I’ve noticed the addition of a line break after a full stop in text works differently in a description to a say command. In the code below, the description behaves as I would expect but uncommenting the bottom line results in the text having a line break added, even though the text passed to the say command is identical to the text from the description.
Is this a bug? It seems like a bug, but I’m relatively new to Inform so maybe there is some reason I’m not aware of that this behaviour is correct.
Test number is a number that varies. Test number is 0.
Test room is a room. The description of test room is "This is a test room."
The Test thing is a thing in the test room. The description of test thing is "Test line 1.[if test number is 0] Line 1 continued."
[Instead of examining the thing: Say "Test line 1.[if test number is 0] Line 1 continued."]
Try different placement for the [if] relative to periods, exclamation marks, or question marks – the typical approach is:
[code]The Test thing is a thing in the test room. The description of test thing is “Test (carry out) line 1[if test number is 0]. Line 1 continued[end if].”
Instead of examining the thing when switch is at least 1: Say “Test (instead) line 1[if test number is 0]. Line 1 continued[end if].”[/code]
I’m not sure why the effect of doing it your way shouldn’t count as a bug. It’s at least an inconsistency.
It’s not a bug – everybody knows that Inform works like this and it’s not going to change.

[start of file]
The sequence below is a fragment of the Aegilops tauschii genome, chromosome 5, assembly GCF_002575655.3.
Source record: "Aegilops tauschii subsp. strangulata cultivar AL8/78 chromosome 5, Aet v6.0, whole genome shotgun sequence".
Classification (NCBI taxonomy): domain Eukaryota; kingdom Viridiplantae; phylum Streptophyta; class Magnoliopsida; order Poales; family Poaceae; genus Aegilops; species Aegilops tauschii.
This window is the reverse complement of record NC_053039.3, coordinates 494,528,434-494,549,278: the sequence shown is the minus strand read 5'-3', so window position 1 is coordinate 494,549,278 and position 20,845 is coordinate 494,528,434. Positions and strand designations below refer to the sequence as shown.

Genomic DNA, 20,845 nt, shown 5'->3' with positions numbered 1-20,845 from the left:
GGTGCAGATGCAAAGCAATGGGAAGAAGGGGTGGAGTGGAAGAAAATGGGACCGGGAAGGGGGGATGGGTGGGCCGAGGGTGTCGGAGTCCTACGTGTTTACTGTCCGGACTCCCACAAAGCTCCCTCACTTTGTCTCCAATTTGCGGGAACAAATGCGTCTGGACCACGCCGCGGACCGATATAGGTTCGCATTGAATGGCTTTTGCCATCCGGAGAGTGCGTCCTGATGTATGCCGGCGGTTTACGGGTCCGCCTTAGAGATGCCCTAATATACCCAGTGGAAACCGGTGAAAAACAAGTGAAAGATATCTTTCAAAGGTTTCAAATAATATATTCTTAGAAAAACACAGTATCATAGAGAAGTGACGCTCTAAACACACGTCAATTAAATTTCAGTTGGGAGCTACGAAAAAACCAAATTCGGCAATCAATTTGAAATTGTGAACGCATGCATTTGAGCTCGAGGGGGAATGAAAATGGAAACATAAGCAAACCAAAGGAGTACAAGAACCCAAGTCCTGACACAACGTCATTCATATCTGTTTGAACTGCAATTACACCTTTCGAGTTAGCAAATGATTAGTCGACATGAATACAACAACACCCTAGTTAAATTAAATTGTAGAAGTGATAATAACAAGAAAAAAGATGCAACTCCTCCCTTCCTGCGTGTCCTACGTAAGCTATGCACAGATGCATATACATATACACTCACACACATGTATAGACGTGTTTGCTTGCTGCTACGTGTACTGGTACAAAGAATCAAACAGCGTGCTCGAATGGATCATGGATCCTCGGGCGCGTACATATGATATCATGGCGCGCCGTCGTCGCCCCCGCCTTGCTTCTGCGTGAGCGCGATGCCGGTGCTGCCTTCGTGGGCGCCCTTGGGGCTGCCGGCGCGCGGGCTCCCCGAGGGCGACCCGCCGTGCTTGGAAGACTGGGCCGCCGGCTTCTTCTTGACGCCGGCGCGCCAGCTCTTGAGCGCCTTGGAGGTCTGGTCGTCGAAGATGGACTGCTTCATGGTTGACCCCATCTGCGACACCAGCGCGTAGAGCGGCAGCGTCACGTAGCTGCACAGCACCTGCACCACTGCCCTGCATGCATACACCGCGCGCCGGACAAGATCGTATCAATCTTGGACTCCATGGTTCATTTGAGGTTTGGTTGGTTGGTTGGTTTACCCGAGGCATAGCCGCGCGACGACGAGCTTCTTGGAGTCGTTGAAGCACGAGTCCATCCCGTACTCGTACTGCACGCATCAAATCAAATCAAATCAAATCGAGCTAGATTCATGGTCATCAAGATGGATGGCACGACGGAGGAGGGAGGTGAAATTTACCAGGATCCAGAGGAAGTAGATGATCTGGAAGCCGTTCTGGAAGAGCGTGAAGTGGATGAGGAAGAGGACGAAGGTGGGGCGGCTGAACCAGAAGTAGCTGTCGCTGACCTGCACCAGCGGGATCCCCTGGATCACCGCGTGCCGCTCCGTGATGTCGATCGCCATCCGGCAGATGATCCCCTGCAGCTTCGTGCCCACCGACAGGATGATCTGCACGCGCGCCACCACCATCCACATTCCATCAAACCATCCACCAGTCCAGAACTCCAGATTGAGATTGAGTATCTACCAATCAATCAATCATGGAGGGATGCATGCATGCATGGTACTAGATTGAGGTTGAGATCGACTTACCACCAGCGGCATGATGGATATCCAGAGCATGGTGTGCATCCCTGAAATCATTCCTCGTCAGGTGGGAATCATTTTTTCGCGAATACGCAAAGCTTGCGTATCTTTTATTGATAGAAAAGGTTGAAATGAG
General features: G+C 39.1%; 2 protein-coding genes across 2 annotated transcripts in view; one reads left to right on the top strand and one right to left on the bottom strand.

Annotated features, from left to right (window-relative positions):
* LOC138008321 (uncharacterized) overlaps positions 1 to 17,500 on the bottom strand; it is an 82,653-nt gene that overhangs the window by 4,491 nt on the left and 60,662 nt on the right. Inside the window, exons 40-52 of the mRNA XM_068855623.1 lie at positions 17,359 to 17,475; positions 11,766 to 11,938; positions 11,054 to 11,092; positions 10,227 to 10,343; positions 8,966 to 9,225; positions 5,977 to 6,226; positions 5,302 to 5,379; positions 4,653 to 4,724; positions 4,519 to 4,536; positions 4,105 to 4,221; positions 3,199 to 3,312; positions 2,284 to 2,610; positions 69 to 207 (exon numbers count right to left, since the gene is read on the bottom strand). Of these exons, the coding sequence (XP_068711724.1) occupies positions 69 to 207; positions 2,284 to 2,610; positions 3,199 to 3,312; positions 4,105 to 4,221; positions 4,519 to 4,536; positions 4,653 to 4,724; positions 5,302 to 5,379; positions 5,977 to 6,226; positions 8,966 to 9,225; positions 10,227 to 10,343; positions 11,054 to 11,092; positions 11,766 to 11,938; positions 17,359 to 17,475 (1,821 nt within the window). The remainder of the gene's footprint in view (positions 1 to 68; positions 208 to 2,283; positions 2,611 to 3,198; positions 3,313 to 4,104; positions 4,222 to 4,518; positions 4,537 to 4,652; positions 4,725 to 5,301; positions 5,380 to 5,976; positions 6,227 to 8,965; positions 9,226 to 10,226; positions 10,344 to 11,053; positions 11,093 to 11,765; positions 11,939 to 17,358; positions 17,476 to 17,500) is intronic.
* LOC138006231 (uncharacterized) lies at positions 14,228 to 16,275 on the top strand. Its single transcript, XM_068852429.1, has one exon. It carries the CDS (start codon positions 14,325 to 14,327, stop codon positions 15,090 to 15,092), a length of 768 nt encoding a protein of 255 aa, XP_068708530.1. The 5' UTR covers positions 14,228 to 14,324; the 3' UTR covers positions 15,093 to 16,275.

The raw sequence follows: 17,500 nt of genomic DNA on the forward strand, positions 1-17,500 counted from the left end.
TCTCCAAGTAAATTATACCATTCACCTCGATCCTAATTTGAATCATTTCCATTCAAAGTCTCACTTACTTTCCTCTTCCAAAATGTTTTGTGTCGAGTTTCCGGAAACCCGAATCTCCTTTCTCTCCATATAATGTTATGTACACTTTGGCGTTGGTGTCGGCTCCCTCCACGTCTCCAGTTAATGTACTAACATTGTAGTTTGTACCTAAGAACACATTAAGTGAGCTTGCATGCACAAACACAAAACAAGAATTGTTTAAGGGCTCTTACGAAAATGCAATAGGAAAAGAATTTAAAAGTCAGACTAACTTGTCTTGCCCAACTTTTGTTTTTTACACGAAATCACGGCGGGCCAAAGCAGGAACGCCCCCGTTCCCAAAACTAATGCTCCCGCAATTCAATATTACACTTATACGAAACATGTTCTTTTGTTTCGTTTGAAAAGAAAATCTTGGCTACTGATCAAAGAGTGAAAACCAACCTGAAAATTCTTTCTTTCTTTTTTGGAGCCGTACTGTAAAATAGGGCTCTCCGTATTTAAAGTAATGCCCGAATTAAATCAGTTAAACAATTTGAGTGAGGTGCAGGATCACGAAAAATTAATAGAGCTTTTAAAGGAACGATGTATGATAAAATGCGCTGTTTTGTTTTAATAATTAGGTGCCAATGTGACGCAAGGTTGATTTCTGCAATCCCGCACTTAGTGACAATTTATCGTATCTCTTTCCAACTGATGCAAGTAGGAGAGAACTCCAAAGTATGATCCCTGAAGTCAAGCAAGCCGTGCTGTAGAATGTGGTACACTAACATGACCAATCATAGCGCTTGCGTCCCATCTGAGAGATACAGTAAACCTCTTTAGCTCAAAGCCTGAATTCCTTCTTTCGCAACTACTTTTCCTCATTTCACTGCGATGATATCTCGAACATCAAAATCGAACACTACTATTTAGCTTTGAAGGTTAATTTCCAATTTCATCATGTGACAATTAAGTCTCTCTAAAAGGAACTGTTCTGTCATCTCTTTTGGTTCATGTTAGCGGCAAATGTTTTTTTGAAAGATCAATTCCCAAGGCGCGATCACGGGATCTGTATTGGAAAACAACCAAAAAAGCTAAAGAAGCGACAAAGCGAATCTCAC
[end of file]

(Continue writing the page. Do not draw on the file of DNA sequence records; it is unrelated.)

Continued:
If you want to assert it’s a design misfeature, I don’t think anybody would argue. The linebreak system evolved around making common cases work in early development; more complicated cases have had to fend for themselves.
I think everyone does understand (or at least quickly adjusts to) the default handling of text that ends with sentence-ending punctuation (./!/?) vs. that which doesn’t. But to be clear, I think what Sirwol was pointing to was the difference between the way that is handled at the start of an [if] block when it occurs:
- inside a thing’s description string (where no break occurs) vs.
- inside an instead rule’s say statement string (where a break does occur).
I may just be being dense, but I can’t think of the common uses this difference in behavior would be intended to support. Will you provide an example?
Ending punctuation is handled differently when printing a text value versus saying a literal string. I’m not saying that the example of this [if] block is intended to be specifically useful.
I get that. I’m just curious as to what the intended utility was. If nothing else, having some idea of what that intended utility was supposed to be would offer a better understanding of how to work “with the grain” of I7.
The specific difference you mentioned (handling of a text property vs. a literal string) isn’t elucidated in WWI 2.3 Punctuation, 5.2 How Inform read quoted text, or 5.8 Line breaks and paragraph breaks – though it is obviously very useful to know.
Sorry, I can’t cite you an example. It probably had to do with how object descriptions and room descriptions were printed – that’s the most common example of text properties.